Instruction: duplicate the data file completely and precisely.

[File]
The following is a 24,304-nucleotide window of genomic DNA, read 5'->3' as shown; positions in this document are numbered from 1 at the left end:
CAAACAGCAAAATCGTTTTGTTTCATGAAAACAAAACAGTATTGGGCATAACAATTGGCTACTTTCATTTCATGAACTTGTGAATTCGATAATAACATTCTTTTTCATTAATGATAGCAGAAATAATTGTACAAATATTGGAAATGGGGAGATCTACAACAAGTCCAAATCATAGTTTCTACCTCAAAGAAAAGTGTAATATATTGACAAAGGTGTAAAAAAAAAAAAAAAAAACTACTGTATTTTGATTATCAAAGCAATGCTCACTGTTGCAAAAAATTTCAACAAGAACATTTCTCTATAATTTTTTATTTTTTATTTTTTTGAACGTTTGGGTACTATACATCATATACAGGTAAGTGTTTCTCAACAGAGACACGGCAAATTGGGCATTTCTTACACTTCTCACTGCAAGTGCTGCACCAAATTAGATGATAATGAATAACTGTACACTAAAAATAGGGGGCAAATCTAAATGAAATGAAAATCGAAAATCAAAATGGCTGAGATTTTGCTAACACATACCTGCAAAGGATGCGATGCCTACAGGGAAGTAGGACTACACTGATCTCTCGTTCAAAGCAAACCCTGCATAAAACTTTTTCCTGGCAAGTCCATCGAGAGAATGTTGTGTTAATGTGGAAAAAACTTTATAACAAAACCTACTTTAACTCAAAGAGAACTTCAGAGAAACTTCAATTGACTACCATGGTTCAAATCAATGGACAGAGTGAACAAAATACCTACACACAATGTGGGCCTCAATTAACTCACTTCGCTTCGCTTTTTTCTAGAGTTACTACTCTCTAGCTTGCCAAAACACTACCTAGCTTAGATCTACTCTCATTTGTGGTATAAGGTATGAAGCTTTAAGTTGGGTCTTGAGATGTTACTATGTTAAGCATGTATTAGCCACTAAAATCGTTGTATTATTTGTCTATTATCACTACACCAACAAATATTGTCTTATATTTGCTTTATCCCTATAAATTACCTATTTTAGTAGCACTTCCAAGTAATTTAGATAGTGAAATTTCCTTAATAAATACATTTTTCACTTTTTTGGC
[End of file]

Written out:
The following is a 24,304-nucleotide window of genomic DNA, read 5'->3' as shown; positions in this document are numbered from 1 at the left end:
CAAACAGCAAAATCGTTTTGTTTCATGAAAACAAAACAGTATTGGGCATAACAATTGGCTACTTTCATTTCATGAACTTGTGAATTCGATAATAACATTCTTTTTCATTAATGATAGCAGAAATAATTGTACAAATATTGGAAATGGGGAGATCTACAACAAGTCCAAATCATAGTTTCTACCTCAAAGAAAAGTGTAATATATTGACAAAGGTGTAAAAAAAAAAAAAAAAAACTACTGTATTTTGATTATCAAAGCAATGCTCACTGTTGCAAAAAATTTCAACAAGAACATTTCTCTATAATTTTTTATTTTTTATTTTTTTGAACGTTTGGGTACTATACATCATATACAGGTAAGTGTTTCTCAACAGAGACACGGCAAATTGGGCATTTCTTACACTTCTCACTGCAAGTGCTGCACCAAATTAGATGATAATGAATAACTGTACACTAAAAATAGGGGGCAAATCTAAATGAAATGAAAATCGAAAATCAAAATGGCTGAGATTTTGCTAACACATACCTGCAAAGGATGCGATGCCTACAGGGAAGTAGGACTACACTGATCTCTCGTTCAAAGCAAACCCTGCATAAAACTTTTTCCTGGCAAGTCCATCGAGAGAATGTTGTGTTAATGTGGAAAAAACTTTATAACAAAACCTACTTTAACTCAAAGAGAACTTCAGAGAAACTTCAATTGACTACCATGGTTCAAATCAATGGACAGAGTGAACAAAATACCTACACACAATGTGGGCCTCAATTAACTCACTTCGCTTCGCTTTTTTCTAGAGTTACTACTCTCTAGCTTGCCAAAACACTACCTAGCTTAGATCTACTCTCATTTGTGGTATAAGGTATGAAGCTTTAAGTTGGGTCTTGAGATGTTACTATGTTAAGCATGTATTAGCCACTAAAATCGTTGTATTATTTGTCTATTATCACTACACCAACAAATATTGTCTTATATTTGCTTTATCCCTATAAATTACCTATTTTAGTAGCACTTCCAAGTAATTTAGATAGTGAAATTTCCTTAATAAATACATTTTTCACTTTTTTGGC